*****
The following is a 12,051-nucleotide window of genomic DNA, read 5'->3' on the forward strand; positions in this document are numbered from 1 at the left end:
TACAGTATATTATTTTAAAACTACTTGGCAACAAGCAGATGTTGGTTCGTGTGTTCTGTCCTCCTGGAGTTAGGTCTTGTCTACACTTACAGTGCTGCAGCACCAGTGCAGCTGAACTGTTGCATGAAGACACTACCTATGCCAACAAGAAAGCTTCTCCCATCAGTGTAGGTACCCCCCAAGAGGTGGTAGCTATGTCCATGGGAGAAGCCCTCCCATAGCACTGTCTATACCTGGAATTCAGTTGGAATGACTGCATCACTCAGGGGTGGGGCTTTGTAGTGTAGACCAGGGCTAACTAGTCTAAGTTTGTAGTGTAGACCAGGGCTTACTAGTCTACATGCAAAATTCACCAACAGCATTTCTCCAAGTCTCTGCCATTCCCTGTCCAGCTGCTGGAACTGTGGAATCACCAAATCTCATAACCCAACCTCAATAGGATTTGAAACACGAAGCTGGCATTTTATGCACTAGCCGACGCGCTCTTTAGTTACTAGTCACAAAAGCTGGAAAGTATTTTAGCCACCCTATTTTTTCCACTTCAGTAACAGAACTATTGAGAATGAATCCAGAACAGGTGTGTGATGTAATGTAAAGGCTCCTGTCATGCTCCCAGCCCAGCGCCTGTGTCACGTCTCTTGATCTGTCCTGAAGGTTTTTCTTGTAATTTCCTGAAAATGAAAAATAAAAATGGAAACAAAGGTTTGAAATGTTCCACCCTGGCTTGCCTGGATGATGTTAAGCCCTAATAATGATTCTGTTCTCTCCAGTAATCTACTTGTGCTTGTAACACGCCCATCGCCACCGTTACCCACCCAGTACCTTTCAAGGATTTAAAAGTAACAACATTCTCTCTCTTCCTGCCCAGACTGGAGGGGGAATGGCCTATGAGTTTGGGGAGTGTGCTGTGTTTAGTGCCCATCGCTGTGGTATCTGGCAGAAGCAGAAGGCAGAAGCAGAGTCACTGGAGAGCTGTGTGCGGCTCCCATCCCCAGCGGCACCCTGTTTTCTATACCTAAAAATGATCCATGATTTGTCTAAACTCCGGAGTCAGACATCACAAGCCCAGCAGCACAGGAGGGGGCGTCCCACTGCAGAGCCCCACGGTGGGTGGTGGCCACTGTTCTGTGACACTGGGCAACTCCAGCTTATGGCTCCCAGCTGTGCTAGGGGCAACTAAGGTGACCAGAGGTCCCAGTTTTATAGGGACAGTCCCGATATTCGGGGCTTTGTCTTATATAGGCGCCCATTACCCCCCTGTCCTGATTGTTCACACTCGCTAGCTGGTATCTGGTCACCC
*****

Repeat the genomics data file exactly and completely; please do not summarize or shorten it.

The following is a 12,051-nucleotide window of genomic DNA, read 5'->3' on the forward strand; positions in this document are numbered from 1 at the left end:
TACAGTATATTATTTTAAAACTACTTGGCAACAAGCAGATGTTGGTTCGTGTGTTCTGTCCTCCTGGAGTTAGGTCTTGTCTACACTTACAGTGCTGCAGCACCAGTGCAGCTGAACTGTTGCATGAAGACACTACCTATGCCAACAAGAAAGCTTCTCCCATCAGTGTAGGTACCCCCCAAGAGGTGGTAGCTATGTCCATGGGAGAAGCCCTCCCATAGCACTGTCTATACCTGGAATTCAGTTGGAATGACTGCATCACTCAGGGGTGGGGCTTTGTAGTGTAGACCAGGGCTAACTAGTCTAAGTTTGTAGTGTAGACCAGGGCTTACTAGTCTACATGCAAAATTCACCAACAGCATTTCTCCAAGTCTCTGCCATTCCCTGTCCAGCTGCTGGAACTGTGGAATCACCAAATCTCATAACCCAACCTCAATAGGATTTGAAACACGAAGCTGGCATTTTATGCACTAGCCGACGCGCTCTTTAGTTACTAGTCACAAAAGCTGGAAAGTATTTTAGCCACCCTATTTTTTCCACTTCAGTAACAGAACTATTGAGAATGAATCCAGAACAGGTGTGTGATGTAATGTAAAGGCTCCTGTCATGCTCCCAGCCCAGCGCCTGTGTCACGTCTCTTGATCTGTCCTGAAGGTTTTTCTTGTAATTTCCTGAAAATGAAAAATAAAAATGGAAACAAAGGTTTGAAATGTTCCACCCTGGCTTGCCTGGATGATGTTAAGCCCTAATAATGATTCTGTTCTCTCCAGTAATCTACTTGTGCTTGTAACACGCCCATCGCCACCGTTACCCACCCAGTACCTTTCAAGGATTTAAAAGTAACAACATTCTCTCTCTTCCTGCCCAGACTGGAGGGGGAATGGCCTATGAGTTTGGGGAGTGTGCTGTGTTTAGTGCCCATCGCTGTGGTATCTGGCAGAAGCAGAAGGCAGAAGCAGAGTCACTGGAGAGCTGTGTGCGGCTCCCATCCCCAGCGGCACCCTGTTTTCTATACCTAAAAATGATCCATGATTTGTCTAAACTCCGGAGTCAGACATCACAAGCCCAGCAGCACAGGAGGGGGCGTCCCACTGCAGAGCCCCACGGTGGGTGGTGGCCACTGTTCTGTGACACTGGGCAACTCCAGCTTATGGCTCCCAGCTGTGCTAGGGGCAACTAAGGTGACCAGAGGTCCCAGTTTTATAGGGACAGTCCCGATATTCGGGGCTTTGTCTTATATAGGCGCCCATTACCCCCCTGTCCTGATTGTTCACACTCGCTAGCTGGTATCTGGTCACCC